Is crowdfunding taxable? Your generosity and the IRS

Your Guide to State, Local, Federal, Estate + International Taxation

As the internet has grown, it has helped take crowdfunding from a novelty to an industry in which billions of dollars change hands each year. Companies like Kickstarter and GoFundMe have helped the industry grow to the point that it now rivals venture capital and angel investments as a source of financing. Celebrities like Spike Lee and Zach Braff have set up campaigns to finance films through crowdfunding and charitable campaigns have been used for everything from helping the survivors of tragedies to allowing Olympians to follow their dreams. But as the industry grows and fundraising efforts become more prominent, what are the tax consequences of all that money coming in?

crowdfunding, computer, taxesCrowdfunding is not mentioned anywhere in the Internal Revenue Code. At this point there have been no IRS cases or rulings dealing with it directly, but earlier this year the IRS did issue an information letter and essentially it points to some general tax principles that need to be applied.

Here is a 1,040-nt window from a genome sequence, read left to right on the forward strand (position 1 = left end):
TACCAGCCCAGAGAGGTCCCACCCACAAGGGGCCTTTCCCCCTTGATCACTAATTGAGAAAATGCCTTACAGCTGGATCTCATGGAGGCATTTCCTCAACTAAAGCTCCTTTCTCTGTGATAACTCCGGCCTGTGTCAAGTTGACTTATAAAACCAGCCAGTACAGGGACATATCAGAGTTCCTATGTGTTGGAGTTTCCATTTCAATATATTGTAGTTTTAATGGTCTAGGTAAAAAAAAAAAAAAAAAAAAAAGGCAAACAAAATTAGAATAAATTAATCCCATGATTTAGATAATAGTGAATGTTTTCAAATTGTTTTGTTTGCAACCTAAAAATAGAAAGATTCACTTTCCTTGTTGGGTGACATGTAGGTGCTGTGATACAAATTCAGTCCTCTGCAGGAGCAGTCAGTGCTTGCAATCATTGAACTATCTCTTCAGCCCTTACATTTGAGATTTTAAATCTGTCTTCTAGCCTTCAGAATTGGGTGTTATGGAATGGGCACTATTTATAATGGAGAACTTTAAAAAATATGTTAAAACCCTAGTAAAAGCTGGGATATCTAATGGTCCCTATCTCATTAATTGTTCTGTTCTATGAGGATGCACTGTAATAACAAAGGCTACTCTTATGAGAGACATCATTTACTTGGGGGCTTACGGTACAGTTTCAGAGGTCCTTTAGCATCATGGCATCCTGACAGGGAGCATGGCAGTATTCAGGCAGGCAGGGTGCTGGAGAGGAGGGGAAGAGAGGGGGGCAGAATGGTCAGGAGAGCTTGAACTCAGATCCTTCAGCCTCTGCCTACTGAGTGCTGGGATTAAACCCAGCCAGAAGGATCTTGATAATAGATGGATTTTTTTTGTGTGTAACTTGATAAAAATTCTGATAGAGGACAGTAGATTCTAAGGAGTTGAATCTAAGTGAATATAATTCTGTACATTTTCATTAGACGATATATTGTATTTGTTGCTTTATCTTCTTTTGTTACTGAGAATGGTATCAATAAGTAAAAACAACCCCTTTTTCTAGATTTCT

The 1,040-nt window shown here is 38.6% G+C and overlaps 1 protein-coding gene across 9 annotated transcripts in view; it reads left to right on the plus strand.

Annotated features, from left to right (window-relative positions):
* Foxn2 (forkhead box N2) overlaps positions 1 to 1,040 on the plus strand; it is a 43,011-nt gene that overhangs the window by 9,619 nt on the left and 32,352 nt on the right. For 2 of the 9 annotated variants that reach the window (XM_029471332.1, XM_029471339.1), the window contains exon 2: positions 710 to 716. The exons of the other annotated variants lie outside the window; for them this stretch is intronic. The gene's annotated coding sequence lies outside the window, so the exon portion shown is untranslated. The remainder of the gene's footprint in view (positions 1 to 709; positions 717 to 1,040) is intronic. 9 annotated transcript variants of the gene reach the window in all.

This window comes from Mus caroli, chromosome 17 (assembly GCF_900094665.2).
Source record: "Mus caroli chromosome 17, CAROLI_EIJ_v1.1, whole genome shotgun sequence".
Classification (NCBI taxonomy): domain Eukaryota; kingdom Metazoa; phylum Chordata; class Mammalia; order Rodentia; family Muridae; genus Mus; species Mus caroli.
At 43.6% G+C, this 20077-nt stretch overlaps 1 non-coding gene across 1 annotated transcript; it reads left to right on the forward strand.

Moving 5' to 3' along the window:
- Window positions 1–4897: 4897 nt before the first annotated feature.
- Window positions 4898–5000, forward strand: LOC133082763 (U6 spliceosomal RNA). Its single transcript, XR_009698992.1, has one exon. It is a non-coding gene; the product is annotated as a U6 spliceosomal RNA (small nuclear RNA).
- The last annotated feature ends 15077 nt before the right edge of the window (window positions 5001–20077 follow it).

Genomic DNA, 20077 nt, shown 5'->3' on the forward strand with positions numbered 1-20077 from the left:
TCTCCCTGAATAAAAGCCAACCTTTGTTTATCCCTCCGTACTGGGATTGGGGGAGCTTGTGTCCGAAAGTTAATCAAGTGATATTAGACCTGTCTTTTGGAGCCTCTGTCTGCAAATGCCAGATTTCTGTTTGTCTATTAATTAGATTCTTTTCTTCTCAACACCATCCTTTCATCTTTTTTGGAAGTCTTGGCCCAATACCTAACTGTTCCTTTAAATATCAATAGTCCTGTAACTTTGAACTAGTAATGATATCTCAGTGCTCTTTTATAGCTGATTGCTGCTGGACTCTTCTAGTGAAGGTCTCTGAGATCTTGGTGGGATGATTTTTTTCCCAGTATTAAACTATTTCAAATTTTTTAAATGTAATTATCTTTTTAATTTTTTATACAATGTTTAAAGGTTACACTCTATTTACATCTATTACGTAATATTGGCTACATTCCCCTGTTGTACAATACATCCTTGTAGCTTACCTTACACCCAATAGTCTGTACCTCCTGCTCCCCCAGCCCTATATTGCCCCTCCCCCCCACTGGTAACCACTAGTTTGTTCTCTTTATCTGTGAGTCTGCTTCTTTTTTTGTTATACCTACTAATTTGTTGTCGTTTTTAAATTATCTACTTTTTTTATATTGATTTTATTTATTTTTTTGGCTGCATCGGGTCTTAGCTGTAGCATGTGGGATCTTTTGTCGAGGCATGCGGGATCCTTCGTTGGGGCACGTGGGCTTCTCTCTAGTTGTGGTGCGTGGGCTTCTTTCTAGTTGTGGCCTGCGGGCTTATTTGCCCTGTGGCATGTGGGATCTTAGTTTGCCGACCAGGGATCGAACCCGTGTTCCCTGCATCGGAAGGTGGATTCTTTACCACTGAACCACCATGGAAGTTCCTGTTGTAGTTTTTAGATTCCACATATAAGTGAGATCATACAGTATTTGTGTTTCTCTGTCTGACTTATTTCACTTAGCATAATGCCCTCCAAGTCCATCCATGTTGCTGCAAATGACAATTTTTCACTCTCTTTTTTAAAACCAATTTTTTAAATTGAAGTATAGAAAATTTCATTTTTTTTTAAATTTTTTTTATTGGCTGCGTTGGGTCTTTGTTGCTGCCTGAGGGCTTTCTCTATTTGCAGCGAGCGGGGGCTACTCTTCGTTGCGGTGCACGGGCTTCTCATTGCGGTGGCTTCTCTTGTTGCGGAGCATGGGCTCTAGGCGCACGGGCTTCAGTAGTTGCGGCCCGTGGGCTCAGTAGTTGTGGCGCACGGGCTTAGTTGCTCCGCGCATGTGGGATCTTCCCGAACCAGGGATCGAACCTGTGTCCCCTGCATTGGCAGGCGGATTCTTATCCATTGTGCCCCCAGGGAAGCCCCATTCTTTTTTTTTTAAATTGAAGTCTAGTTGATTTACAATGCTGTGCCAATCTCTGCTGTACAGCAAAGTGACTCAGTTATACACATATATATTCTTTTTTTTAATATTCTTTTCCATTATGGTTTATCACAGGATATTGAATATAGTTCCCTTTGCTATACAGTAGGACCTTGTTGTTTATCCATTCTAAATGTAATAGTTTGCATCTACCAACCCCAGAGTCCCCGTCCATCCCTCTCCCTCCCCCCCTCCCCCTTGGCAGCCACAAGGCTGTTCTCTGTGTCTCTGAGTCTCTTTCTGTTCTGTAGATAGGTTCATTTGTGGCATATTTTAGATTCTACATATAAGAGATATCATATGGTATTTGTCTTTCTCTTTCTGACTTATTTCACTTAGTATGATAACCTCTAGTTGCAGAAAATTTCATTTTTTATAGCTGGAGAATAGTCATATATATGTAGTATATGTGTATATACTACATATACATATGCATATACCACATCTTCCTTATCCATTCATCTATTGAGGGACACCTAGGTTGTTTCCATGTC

In general, gross income includes all income from any source unless that income is specifically excludable. That includes crowdfunding and means that it will typically be taxable with a few exceptions: if it actually represents a loan that must be repaid, if it is in exchange for equity in the entity or if it is a gift made out of generosity.

If crowdfunding is generally included in income, then the next determination to be made is when it becomes taxable. The constructive receipt doctrine helps answer this question by providing that income is considered received once it is made available, regardless of whether it actually changes possession. If the income is subject to substantial restrictions or limitations, then it is not considered received, but the limitations cannot be self-imposed in an effort to delay income recognition.

As is often the case in new and emerging industries, it will take time for the IRS to issue direct guidance or litigate cases that can be used as examples, but they have already taken the first step in establishing that, in general, crowdfunding is taxable.

Michael Anderson, CPA